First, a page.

According to the Software Engineering Institute and the IEEE, every significant piece of software will initially contain defects, typically around two per 100 lines of code. These mistakes lead to programs and libraries that don’t perform as required, often causing a program to behave differently than it’s supposed to. Bug tracking, identification, and removal can consume a large amount of a programmer’s time during software development.
In this chapter, we look at software defects and consider some tools and techniques for tracking down specific instances of erroneous behavior. This isn’t the same as testing (the task of verifying the program’s operation in all possible conditions), although testing and debugging are, of course, related, and many bugs are discovered during the testing process.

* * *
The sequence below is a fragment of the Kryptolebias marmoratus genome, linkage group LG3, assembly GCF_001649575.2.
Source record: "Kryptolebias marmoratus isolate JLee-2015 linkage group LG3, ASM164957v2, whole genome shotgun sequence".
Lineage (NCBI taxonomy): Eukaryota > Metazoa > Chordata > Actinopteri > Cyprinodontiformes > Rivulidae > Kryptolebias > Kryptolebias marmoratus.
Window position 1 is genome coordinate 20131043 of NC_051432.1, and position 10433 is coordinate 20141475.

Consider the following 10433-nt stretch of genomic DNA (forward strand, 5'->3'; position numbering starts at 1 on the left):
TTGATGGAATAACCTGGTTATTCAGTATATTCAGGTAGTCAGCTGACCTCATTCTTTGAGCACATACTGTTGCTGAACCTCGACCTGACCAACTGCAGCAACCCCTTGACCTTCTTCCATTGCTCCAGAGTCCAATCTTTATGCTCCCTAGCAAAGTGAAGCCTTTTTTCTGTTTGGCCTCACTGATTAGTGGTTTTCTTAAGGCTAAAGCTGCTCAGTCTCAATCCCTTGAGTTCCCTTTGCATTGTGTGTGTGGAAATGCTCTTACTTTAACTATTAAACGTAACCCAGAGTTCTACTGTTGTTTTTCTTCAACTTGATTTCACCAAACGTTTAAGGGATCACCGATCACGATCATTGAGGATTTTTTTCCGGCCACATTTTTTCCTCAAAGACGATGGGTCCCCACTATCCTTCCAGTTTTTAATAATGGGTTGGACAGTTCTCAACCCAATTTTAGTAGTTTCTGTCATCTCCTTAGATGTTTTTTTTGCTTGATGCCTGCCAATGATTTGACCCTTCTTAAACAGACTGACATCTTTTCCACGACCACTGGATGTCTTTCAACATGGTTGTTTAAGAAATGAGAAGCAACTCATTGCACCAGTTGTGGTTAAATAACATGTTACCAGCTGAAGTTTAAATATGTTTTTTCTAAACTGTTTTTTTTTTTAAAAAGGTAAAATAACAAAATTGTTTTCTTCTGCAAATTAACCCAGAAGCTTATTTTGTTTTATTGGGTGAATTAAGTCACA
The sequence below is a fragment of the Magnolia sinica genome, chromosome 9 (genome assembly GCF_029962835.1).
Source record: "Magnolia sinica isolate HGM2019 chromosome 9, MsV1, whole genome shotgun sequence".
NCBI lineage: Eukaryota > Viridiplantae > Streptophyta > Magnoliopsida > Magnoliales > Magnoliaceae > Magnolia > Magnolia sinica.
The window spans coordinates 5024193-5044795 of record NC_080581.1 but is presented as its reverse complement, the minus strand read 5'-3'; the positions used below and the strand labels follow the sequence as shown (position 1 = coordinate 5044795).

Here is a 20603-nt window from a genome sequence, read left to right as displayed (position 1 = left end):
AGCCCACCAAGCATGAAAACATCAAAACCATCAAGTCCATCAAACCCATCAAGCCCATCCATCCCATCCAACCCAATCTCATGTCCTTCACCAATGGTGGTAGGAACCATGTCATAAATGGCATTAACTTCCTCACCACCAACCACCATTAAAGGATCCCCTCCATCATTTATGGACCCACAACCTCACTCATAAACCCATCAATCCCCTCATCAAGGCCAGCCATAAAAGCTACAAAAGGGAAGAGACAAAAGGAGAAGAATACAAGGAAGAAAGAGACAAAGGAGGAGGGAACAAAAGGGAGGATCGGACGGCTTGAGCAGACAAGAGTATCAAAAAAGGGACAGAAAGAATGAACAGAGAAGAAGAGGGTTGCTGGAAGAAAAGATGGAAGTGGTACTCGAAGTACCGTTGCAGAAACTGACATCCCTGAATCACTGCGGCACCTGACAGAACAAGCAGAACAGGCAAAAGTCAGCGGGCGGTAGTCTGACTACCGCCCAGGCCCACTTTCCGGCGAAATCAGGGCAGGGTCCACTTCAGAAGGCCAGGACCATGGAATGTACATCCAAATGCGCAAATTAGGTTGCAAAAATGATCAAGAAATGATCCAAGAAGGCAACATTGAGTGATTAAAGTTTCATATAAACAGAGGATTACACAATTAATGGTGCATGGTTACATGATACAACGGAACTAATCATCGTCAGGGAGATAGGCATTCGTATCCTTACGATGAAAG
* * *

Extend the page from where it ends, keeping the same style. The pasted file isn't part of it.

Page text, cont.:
Topics we cover include
- Types of errors
- General debugging techniques
- Debugging with GDB and other tools
- Memory use debugging
Types of Errors
A bug usually arises from one of a small number of causes, each of which suggests a specific method of detection and removal:
- Specification errors: If a program is incorrectly specified, it will inevitably fail to perform as required. Even the best programmer in the world can sometimes write the wrong program. Before you start programming (or designing), make sure that you know and understand clearly what your program needs to do. You can detect and remove many (if not all) specification errors by reviewing the requirements ...